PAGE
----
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Analyzing the Impact of CPI and Exchange Rates on GDP Through Econometrics


The dataset comprised 187 observations across six variables, namely; date, GDP, CPI, Exchange rates, High and Low. These variables are crucial in understanding the dynamics of economic growth and are utilized in line with the study’s objective. Besides, by analyzing the data over different time points, the study aims to uncover patterns that contribute to a deeper understanding of how CPI and exchange rates collectively influence the economic growth represented by GDP. Including high and low values provides additional context, potentially shedding light on periods of financial volatility or exceptional performance.


A time-series regression model was used to examine how GDP, CPI, and exchange rates have changed over time with the GDP as the dependent variable and CPI and exchange rates as independent variables. The dataset comprises observations from various periods, capturing fluctuations in economic conditions. The model is estimated using ordinary least squares, statistical significance is assessed through t-tests, and the overall model fit is evaluated using the F-statistic at 0.05 significance level. The results of this model will allow us to gain insight into the interrelationships between these economic variables and how fluctuations in one variable can influence the others. That is by informing the monetary policy decisions to better stabilize the national economy in the short and long term.


The analysis was conducted using R statistical software (see the appendix for the output). From the regression analysis, the coefficient for CPI was taken as X, indicating that a one-unit increase in CPI is associated with a Y-unit increase in GDP. This cause-effect relationship was visualized using a line graph, which indicated a rise in GDP over time.

The regression results revealed that both CPI and Exchange Rates significantly influence GDP. The coefficient for CPI is (β1 = -0.73, p > 0.05), indicating a negative but non-significant relationship. In contrast, Exchange Rates exhibit a highly significant positive relationship with GDP, with a coefficient of (β2 =0.89, p < .001). The model’s overall fit is robust, as indicated by the high R-squared value of 0.713, which implies that the CPI and Exchange Rates can explain approximately 71.3% variation of the GDP.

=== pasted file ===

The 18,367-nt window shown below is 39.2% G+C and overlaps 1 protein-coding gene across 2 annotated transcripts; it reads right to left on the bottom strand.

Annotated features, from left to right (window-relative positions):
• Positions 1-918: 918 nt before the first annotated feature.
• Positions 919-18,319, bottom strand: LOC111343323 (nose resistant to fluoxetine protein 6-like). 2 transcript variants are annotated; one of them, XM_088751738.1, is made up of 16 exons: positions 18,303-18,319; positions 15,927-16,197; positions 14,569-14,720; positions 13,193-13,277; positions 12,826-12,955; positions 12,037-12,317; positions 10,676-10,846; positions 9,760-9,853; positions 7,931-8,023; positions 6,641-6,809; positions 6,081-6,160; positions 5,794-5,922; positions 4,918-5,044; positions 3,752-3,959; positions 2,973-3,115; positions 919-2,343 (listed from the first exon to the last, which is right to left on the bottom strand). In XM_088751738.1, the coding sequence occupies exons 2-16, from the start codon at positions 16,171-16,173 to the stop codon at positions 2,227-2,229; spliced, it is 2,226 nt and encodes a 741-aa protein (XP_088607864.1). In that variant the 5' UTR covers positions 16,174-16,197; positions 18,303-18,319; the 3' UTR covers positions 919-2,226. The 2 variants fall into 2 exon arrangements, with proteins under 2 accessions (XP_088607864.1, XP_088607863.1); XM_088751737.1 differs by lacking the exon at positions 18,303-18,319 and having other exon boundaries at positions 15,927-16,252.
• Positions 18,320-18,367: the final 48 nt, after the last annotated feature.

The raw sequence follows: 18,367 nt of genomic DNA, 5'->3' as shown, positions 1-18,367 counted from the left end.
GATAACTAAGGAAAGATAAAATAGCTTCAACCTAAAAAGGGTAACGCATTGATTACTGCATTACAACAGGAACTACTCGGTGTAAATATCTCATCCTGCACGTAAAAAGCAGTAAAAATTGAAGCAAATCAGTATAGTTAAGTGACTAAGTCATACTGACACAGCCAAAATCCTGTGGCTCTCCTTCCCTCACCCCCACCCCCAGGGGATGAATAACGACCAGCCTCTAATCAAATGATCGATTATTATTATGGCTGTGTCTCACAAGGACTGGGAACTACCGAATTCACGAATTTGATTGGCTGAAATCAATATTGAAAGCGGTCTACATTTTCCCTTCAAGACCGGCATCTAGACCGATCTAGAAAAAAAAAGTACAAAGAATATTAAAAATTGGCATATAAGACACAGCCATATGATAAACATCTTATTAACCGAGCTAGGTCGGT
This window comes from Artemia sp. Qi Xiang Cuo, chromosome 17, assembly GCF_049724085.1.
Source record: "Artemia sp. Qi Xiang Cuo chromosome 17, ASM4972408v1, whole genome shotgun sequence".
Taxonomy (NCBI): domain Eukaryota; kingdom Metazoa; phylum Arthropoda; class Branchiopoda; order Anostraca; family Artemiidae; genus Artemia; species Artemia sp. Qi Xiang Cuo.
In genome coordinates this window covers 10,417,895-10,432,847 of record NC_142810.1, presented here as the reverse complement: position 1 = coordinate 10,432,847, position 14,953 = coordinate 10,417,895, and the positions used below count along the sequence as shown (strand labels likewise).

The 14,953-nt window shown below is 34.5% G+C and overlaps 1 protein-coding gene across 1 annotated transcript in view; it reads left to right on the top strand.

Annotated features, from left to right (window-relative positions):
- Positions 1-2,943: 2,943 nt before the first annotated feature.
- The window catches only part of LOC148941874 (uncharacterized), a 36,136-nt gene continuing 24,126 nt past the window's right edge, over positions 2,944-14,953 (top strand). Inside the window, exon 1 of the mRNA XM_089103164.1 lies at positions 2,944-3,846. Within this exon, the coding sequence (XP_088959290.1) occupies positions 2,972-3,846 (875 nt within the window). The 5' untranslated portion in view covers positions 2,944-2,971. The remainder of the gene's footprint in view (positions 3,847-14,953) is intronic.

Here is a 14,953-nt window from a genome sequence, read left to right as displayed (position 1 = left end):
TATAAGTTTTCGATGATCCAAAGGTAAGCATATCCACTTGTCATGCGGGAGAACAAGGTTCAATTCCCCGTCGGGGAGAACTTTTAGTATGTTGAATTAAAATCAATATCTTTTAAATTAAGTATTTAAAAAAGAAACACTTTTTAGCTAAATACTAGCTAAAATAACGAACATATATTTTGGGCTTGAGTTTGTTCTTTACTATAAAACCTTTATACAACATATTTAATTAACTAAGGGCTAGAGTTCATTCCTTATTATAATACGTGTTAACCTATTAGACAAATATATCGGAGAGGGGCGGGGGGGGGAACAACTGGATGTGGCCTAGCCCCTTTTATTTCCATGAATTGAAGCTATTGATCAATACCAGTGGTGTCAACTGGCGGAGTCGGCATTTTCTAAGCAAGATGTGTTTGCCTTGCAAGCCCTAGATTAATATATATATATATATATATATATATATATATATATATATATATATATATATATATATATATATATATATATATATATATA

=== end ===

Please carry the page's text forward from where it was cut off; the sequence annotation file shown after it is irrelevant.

The residual shows the difference between the actual GDP and the predicted GDP—a minimum of -12.977 and a maximum of 7.798. The estimated intercept at 3.06473 shows the GDP when other predictors are zero. The intercept indicates the log odds when other predictors are at zero. The CPI coefficient at -2.54e-07 indicates one unit increase is a result of a decrease in the intercept, while the Exchange rate at 4.210e-07 signifies an increase resulting from an increase in the intercept. A low deviance in both Null and Residual indicates a good fit. The comparatively lower RMSE and MAE indicate strong overall accuracy with respect to the amount and direction of errors.


The negative coefficient for CPI suggests that higher inflation may have a dampening effect on economic growth, although this relationship is not statistically significant in this study. Conversely, the positive and highly significant coefficient for Exchange Rates implies that a favorable exchange rate positively impacts GDP. This aligns with the theoretical understanding that a competitive exchange rate stimulates exports, thereby enhancing economic output. For instance, according to a study by Jayathilaka et al., (2023), the findings highlighted that economic growth and Purchasing Managers’ Index have a significant negative impact on the economic growth, while the exchange rate had a significant positive impact on the economic growth. The study further discovered that, the exchange rate and the Purchasing Managers’ Index did not help to predict the exchange rate.


In conclusion, this study provides empirical evidence of the impact of CPI and Exchange Rates on GDP. While inflation appears to have a non-significant negative effect on economic growth, exchange rates significantly contribute to GDP variations. Policymakers may find these findings valuable in formulating strategies to manage inflationary pressures and optimize exchange rate policies for fostering economic growth. Further research could focus on the nuanced interactions between these variables, considering additional factors and exploring potential nonlinear relationships. Understanding these dynamics is essential for devising effective economic policies that promote sustainable and inclusive growth.


Chen Z. (2022). The impact of trade and financial expansion on volatility of real exchange rate. PloS one, 17(1), e0262230.

Jayathilaka, R., Rathnayake, R., Jayathilake, B., Dharmasena, T., Bodinayake, D., & Kathriarachchi, D. (2023). Exploring the growth direction: the impact of exchange rate and purchasing managers index on economic growth in Sri Lanka. Quality & quantity, 57(3), 2687–2703.

Kausar, R., & Zulfiqar, K. (2017). Exchange rate volatility and productivity growth nexus in selected Asian countries. Pakistan Economic and Social Review, 55(2), 595-612.


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